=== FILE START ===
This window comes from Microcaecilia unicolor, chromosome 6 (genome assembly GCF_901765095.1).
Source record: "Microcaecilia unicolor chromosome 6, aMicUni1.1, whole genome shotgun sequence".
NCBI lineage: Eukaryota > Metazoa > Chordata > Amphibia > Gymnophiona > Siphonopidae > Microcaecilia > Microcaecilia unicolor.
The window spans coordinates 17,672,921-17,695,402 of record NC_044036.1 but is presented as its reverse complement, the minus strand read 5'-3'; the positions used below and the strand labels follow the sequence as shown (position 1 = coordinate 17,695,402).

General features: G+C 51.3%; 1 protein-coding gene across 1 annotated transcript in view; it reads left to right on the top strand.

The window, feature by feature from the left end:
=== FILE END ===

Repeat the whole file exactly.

This window comes from Microcaecilia unicolor, chromosome 6 (genome assembly GCF_901765095.1).
Source record: "Microcaecilia unicolor chromosome 6, aMicUni1.1, whole genome shotgun sequence".
NCBI lineage: Eukaryota > Metazoa > Chordata > Amphibia > Gymnophiona > Siphonopidae > Microcaecilia > Microcaecilia unicolor.
The window spans coordinates 17,672,921-17,695,402 of record NC_044036.1 but is presented as its reverse complement, the minus strand read 5'-3'; the positions used below and the strand labels follow the sequence as shown (position 1 = coordinate 17,695,402).

General features: G+C 51.3%; 1 protein-coding gene across 1 annotated transcript in view; it reads left to right on the top strand.

The window, feature by feature from the left end: